19 October 2010, COP10, Nagoya, Japan: Madam Chairperson,
Indigenous peoples have been maintaining and protecting biodiversity as part of their daily lives long before protected areas came into being. We have also established a well-tested system of managing biodiversity and conservation practices including those of mobile indigenous peoples that are not necessarily compatible to mainstream conservation systems. We re-iterate that indigenous peoples have the fundamental rights to the environment and resources in our territories. We are Rights Holders in this process and not mere Stakeholders.
We are gravely concerned about the invasion of “market based mitigation schemes” from UNFCCC to the CBD. There is a danger that Protected Areas will be established in the name of climate change mitigation and completely ignore the fundamental rights of IPLCs. Many parties are already rushing to establish new Protected Areas, committing to REDD schemes and other conservation projects to get money available from climate change mitigation without the active participation and acquiring the Free Prior Informed Consent (FPIC) of IPLCs. All of this is for the sake of money and not really to stop the global climate crisis.
We are therefore very concerned about the rapid expansion of protected areas while the contribution of our customary sustainable use and governance systems to the conservation of biological and cultural diversity is not recognized. We demand parties to implement the UNDRIP as the minimum standard to ensure our rights to manage our territories and resources.
We remind Parties to give priority to the implementation of Programme Element 2 of the Programme of Work related to Governance, Participation, Equity and Benefit Sharing, which remains the least implemented aspect of the programme of work. We urge Parties to address the issue of restitution of lands and territories that were taken for protected areas without our Free Prior Informed Consent so that indigenous peoples can re-establish control over our lands and territories.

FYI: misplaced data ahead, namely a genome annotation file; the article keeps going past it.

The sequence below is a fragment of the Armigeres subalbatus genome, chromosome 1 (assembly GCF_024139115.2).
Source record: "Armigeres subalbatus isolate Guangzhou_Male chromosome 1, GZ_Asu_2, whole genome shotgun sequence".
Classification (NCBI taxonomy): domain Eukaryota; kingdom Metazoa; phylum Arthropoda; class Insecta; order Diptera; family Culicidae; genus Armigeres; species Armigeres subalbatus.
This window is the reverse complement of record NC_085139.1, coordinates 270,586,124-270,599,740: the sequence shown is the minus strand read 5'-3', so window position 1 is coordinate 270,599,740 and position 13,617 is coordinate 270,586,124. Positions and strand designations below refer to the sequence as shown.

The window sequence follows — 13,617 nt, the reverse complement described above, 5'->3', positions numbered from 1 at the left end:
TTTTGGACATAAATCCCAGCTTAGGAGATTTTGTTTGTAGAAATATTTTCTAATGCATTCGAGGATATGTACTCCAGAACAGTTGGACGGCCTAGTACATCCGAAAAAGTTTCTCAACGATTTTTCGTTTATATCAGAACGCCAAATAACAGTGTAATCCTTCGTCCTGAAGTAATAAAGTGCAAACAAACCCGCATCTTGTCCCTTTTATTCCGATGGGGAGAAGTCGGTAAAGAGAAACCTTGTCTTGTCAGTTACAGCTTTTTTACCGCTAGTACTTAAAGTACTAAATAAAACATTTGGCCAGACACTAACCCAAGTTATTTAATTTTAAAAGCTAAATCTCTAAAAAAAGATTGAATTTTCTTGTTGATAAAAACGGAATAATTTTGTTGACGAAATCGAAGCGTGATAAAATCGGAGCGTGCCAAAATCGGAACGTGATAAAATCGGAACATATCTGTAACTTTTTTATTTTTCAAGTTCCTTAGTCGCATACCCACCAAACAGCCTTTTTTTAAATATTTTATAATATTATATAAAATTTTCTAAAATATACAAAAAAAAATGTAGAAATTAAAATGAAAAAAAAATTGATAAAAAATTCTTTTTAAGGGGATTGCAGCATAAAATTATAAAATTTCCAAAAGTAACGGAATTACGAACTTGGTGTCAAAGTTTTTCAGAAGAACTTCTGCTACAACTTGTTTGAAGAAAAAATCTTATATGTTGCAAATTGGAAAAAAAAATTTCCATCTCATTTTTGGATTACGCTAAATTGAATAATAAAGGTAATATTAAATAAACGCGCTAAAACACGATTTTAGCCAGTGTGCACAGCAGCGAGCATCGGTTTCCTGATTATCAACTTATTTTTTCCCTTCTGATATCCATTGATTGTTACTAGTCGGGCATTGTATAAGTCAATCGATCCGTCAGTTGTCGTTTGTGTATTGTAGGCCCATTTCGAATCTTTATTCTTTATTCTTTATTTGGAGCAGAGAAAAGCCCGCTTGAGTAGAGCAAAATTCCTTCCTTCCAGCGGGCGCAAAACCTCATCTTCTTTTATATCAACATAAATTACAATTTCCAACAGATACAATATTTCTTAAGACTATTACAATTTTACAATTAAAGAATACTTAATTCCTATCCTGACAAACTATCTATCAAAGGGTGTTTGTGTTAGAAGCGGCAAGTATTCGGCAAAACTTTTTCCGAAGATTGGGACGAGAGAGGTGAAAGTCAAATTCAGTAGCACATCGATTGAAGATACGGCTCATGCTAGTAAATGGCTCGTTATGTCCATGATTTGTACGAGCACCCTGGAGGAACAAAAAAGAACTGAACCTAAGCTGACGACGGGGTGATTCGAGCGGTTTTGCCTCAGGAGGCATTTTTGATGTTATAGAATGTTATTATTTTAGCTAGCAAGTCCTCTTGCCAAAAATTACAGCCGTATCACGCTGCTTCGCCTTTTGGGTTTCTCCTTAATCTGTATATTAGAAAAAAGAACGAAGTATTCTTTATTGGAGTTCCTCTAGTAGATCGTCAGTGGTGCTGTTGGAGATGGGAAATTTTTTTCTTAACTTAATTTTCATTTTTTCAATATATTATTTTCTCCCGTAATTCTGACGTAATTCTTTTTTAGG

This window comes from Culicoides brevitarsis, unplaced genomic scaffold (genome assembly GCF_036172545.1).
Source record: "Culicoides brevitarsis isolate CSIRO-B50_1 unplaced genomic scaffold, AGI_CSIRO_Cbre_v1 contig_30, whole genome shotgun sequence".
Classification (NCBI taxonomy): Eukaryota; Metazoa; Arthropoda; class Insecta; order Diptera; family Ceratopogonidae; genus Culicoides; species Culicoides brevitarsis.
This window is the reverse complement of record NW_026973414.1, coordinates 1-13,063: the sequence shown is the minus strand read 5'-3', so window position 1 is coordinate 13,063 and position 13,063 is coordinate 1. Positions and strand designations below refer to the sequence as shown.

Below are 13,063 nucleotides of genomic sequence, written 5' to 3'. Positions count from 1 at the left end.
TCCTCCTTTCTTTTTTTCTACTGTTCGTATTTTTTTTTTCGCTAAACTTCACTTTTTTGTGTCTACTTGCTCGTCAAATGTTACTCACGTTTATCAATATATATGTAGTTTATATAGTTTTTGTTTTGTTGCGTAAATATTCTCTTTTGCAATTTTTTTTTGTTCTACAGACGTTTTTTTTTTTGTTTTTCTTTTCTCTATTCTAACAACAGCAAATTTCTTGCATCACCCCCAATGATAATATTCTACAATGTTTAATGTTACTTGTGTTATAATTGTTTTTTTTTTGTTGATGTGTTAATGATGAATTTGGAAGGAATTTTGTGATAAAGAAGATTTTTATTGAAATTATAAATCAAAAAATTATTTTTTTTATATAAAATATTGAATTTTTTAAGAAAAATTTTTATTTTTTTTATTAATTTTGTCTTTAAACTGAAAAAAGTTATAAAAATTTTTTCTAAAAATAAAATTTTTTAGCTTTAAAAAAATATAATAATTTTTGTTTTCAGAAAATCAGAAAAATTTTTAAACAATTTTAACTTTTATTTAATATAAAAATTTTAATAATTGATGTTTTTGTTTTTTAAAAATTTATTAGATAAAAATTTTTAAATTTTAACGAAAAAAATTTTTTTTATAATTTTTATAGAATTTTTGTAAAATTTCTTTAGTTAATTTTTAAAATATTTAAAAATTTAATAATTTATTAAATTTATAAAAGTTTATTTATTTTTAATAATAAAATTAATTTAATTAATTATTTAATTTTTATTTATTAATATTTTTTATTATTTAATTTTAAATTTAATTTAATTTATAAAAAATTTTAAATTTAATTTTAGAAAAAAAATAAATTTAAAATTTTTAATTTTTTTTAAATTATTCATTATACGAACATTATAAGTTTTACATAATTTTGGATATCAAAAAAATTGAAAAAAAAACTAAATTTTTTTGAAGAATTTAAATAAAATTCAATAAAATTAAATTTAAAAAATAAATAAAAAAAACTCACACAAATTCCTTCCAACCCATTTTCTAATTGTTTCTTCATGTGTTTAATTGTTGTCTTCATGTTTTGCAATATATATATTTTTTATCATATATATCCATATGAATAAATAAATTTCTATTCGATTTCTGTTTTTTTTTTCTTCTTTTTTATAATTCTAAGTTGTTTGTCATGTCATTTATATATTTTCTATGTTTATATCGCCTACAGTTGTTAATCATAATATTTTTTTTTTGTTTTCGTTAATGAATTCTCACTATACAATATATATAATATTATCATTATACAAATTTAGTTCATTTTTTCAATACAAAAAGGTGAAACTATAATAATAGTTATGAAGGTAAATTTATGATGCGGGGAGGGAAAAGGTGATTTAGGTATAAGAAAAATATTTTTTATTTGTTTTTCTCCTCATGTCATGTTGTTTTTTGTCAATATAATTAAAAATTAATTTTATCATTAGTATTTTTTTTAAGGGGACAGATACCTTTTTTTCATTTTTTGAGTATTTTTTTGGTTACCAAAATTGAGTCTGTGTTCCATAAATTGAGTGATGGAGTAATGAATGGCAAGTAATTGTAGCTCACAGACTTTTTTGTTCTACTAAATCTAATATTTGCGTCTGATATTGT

With regard to the review of implementation, the draft COP decision includes a reporting framework on the national implementation of the POWPA. We feel that the questionnaire does not sufficiently encourage governments to report on key issues related to indigenous peoples and protected areas (in the sections on Equity and participation). We suggest this questionnaire be improved.
Recognition of fundamental rights of IPLCs over their lands and territories is crucial in protected areas. We welcome the diversification of governance types such as ICCAs as a tool to recognize our management practices but there must be a mechanism that ensures the IPLCs have full and effective participation in and control of these areas. We urge Parties to recognize customary laws and institutions as an important element in governance and management of ICCAs. We further urge Parties to take effective measures to facilitate training, capacity building and financial assistance to enable us manage our own traditional or customary protected area govenance systems.
Despite the establishment of protected areas in our territories, it is clear that biodiversity continues to be lost – in our opinion this is largely due to the lack of recognition of indigenous peoples’ traditional knowledge and conservation systems. We believe that there are many benefits to gain related to the conservation of biodiversity if indigenous peoples are recognized at the custodians of biological resources and territories. Placing IPLCs at the centre of the management of PAs will save resources to monitor and conserve biodiversity because IPLCs perform this role as a natural part of our way of life.
We appreciate the efforts made by a number of Parties and civil society organizations to engage indigenous peoples in dialogues regarding the implementation of the Programme of Work but call for further engagement of IPLCs in protected area related processes at all levels.
We will submit the IIFB’s preferred text for the draft decisions found in document UNEP/CBD/COP/10/add.2 to the Secretariat.
Thank you, Madam Chairperson.